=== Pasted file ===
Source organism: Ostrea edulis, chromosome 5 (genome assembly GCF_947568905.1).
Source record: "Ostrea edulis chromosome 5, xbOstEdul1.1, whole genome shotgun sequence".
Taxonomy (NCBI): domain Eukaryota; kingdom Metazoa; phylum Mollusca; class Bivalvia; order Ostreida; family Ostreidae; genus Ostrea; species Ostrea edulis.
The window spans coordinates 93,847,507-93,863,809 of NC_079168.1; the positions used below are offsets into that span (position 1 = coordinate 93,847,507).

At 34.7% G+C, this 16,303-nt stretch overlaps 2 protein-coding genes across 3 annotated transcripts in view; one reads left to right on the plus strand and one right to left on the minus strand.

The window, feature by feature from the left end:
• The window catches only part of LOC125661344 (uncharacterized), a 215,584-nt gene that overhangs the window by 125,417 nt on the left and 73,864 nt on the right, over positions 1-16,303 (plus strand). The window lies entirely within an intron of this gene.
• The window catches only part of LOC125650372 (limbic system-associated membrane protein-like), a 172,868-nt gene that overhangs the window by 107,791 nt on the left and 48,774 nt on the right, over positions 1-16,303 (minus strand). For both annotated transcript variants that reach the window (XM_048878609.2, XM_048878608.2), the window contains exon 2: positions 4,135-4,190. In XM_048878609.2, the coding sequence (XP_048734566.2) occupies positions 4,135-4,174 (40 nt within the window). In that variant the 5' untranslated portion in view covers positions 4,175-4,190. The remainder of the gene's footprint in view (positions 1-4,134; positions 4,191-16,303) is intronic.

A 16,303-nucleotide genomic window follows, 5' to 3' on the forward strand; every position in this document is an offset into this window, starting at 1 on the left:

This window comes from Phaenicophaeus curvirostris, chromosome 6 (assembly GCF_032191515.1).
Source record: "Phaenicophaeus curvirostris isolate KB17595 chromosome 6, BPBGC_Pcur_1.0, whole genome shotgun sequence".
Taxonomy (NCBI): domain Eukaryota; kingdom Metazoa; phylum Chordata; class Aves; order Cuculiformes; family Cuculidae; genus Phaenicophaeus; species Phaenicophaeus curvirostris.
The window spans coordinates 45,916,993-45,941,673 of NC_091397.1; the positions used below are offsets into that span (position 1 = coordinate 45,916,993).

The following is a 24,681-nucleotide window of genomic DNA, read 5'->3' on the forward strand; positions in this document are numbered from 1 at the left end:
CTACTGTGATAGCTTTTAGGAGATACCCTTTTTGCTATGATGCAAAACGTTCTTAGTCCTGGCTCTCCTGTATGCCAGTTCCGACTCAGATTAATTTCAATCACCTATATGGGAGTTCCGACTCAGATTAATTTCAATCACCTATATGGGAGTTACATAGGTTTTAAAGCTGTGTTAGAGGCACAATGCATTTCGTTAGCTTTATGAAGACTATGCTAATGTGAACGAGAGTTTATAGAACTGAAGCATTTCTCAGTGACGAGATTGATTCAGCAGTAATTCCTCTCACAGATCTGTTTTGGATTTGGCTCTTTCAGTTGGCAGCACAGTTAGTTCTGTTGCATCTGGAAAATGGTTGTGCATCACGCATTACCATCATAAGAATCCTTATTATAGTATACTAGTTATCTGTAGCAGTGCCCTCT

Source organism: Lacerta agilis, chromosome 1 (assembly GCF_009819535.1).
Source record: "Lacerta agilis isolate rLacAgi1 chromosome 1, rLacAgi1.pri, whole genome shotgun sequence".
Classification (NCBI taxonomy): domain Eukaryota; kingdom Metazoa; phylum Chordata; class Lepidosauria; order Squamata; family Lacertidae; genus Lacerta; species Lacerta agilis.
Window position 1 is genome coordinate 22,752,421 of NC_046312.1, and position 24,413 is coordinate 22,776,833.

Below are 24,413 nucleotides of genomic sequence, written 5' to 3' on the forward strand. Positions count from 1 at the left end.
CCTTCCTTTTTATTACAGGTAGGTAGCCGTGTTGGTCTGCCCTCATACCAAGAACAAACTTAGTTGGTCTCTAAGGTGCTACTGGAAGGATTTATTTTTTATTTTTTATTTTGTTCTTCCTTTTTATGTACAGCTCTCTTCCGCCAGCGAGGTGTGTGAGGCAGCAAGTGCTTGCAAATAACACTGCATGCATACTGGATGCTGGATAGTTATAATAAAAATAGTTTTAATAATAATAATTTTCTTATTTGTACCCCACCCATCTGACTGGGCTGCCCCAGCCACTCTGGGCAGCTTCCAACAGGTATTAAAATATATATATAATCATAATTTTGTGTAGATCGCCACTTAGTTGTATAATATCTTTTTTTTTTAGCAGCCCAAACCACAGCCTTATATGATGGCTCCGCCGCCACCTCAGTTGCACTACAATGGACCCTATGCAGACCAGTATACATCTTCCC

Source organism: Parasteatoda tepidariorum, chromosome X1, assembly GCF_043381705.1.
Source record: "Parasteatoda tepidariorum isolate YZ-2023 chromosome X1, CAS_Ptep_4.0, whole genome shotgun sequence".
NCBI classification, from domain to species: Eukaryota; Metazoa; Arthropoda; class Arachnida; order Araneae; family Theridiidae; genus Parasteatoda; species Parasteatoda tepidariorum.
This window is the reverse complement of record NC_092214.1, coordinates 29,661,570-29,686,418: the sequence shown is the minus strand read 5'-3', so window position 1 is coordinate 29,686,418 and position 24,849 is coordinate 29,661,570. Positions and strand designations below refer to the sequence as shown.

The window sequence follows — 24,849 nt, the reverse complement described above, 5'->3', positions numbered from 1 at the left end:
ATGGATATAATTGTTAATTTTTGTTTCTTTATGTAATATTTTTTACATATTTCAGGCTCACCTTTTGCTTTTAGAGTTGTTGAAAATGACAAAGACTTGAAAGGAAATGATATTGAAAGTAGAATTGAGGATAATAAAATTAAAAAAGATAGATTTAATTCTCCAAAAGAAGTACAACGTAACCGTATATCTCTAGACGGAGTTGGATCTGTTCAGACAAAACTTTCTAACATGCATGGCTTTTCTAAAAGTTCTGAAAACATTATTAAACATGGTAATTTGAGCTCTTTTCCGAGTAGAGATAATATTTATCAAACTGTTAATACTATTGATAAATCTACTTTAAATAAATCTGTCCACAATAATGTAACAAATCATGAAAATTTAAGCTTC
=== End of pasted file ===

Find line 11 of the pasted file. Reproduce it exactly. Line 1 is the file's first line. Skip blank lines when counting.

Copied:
Source record: "Phaenicophaeus curvirostris isolate KB17595 chromosome 6, BPBGC_Pcur_1.0, whole genome shotgun sequence".